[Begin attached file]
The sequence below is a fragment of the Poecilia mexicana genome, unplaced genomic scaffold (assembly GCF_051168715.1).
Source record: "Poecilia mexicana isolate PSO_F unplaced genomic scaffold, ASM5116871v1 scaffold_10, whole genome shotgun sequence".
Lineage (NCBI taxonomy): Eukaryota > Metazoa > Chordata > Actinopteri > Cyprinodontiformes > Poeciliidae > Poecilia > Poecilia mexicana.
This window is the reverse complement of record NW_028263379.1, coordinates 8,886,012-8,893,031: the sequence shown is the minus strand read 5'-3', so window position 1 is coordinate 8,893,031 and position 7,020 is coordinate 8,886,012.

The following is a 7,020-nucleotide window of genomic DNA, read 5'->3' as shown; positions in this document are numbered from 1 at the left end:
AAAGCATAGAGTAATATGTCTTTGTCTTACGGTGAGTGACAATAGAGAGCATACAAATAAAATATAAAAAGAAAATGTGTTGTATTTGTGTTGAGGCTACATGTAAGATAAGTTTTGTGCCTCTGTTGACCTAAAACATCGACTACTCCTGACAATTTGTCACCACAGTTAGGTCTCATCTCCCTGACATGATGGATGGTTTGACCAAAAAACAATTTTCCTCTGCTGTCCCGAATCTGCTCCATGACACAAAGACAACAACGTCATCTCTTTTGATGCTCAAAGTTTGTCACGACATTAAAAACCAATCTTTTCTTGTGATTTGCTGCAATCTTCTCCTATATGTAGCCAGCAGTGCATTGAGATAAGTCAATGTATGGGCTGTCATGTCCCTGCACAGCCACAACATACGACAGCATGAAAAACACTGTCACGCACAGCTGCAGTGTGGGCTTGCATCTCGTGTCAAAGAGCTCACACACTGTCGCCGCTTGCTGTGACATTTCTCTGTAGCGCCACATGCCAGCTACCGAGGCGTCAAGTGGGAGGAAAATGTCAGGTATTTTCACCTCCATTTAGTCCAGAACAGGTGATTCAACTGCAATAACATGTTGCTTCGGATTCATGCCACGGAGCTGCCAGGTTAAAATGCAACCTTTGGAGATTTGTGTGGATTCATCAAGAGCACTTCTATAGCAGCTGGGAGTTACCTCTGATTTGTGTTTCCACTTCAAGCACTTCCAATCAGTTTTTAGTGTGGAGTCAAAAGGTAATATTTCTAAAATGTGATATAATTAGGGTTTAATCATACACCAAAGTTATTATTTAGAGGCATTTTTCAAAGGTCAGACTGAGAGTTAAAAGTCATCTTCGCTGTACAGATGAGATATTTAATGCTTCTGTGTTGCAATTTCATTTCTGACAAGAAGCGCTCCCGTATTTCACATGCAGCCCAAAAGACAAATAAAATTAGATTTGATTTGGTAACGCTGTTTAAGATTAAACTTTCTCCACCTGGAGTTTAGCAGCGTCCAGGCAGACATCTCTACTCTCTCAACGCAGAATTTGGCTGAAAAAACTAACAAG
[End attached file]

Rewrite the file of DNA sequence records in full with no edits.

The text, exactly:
The sequence below is a fragment of the Poecilia mexicana genome, unplaced genomic scaffold (assembly GCF_051168715.1).
Source record: "Poecilia mexicana isolate PSO_F unplaced genomic scaffold, ASM5116871v1 scaffold_10, whole genome shotgun sequence".
Lineage (NCBI taxonomy): Eukaryota > Metazoa > Chordata > Actinopteri > Cyprinodontiformes > Poeciliidae > Poecilia > Poecilia mexicana.
This window is the reverse complement of record NW_028263379.1, coordinates 8,886,012-8,893,031: the sequence shown is the minus strand read 5'-3', so window position 1 is coordinate 8,893,031 and position 7,020 is coordinate 8,886,012.

The following is a 7,020-nucleotide window of genomic DNA, read 5'->3' as shown; positions in this document are numbered from 1 at the left end:
AAAGCATAGAGTAATATGTCTTTGTCTTACGGTGAGTGACAATAGAGAGCATACAAATAAAATATAAAAAGAAAATGTGTTGTATTTGTGTTGAGGCTACATGTAAGATAAGTTTTGTGCCTCTGTTGACCTAAAACATCGACTACTCCTGACAATTTGTCACCACAGTTAGGTCTCATCTCCCTGACATGATGGATGGTTTGACCAAAAAACAATTTTCCTCTGCTGTCCCGAATCTGCTCCATGACACAAAGACAACAACGTCATCTCTTTTGATGCTCAAAGTTTGTCACGACATTAAAAACCAATCTTTTCTTGTGATTTGCTGCAATCTTCTCCTATATGTAGCCAGCAGTGCATTGAGATAAGTCAATGTATGGGCTGTCATGTCCCTGCACAGCCACAACATACGACAGCATGAAAAACACTGTCACGCACAGCTGCAGTGTGGGCTTGCATCTCGTGTCAAAGAGCTCACACACTGTCGCCGCTTGCTGTGACATTTCTCTGTAGCGCCACATGCCAGCTACCGAGGCGTCAAGTGGGAGGAAAATGTCAGGTATTTTCACCTCCATTTAGTCCAGAACAGGTGATTCAACTGCAATAACATGTTGCTTCGGATTCATGCCACGGAGCTGCCAGGTTAAAATGCAACCTTTGGAGATTTGTGTGGATTCATCAAGAGCACTTCTATAGCAGCTGGGAGTTACCTCTGATTTGTGTTTCCACTTCAAGCACTTCCAATCAGTTTTTAGTGTGGAGTCAAAAGGTAATATTTCTAAAATGTGATATAATTAGGGTTTAATCATACACCAAAGTTATTATTTAGAGGCATTTTTCAAAGGTCAGACTGAGAGTTAAAAGTCATCTTCGCTGTACAGATGAGATATTTAATGCTTCTGTGTTGCAATTTCATTTCTGACAAGAAGCGCTCCCGTATTTCACATGCAGCCCAAAAGACAAATAAAATTAGATTTGATTTGGTAACGCTGTTTAAGATTAAACTTTCTCCACCTGGAGTTTAGCAGCGTCCAGGCAGACATCTCTACTCTCTCAACGCAGAATTTGGCTGAAAAAACTAACAAG